Your Insurance Company Protects You From Malpractice Claims — But Who Protects You From Your Insurance Company?

When a medical malpractice claim is made against you, your insurance company controls the defense of your claim. The insurance company appoints the counsel to represent you, it can impose restrictions on how the claim is defended, and it has a financial interest in the claim that can be different from yours.

Because of this and other factors, the attorney appointed by the insurance company can be placed in a potentially compromising position. As a result, so can you.

"Personal Counsel" refers to a lawyer hired by you to monitor your medical malpractice claim and represent YOUR – and ONLY YOUR – interests. Your personal counsel will assist you in understanding and negotiating the sometimes harrowing claims process.

If a Medical Malpractice Claim is Made, your Personal Counsel:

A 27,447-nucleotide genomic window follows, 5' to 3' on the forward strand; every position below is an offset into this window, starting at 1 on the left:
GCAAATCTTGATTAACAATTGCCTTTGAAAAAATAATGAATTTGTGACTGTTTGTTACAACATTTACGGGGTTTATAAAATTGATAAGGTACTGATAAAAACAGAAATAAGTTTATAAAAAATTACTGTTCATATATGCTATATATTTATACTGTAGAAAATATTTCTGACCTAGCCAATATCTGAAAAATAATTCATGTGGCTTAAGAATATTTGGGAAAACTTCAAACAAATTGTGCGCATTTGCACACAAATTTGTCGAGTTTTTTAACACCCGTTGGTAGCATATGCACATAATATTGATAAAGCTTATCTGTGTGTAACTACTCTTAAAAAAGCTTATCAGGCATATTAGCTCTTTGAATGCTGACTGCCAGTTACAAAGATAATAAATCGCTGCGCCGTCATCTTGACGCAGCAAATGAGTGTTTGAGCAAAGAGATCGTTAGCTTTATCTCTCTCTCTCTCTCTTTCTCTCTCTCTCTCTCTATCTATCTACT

• Assists you in reporting the claim.
  • Notifies the insurer and other parties that he or she represents Your interests.
  • Monitors the claim and provide You with periodic evaluations of the claim.
  • Attends your pre-suit statement or deposition as Your attorney.
  • Advises You whether to agree to making or accepting a settlement.
  • Protects You from excess exposure arising from the insurer's bad faith.
  • Advises and protects You on coverage issues.

Personal Counsel Coverage is also provided for Medicare, AHCA or
DOH claims.

Pre-Claim coverage includes policy review services and assistance in
claims reporting.

Plan attorneys provide discounts for any professional legal services not
covered by the policy or in excess of policy limits.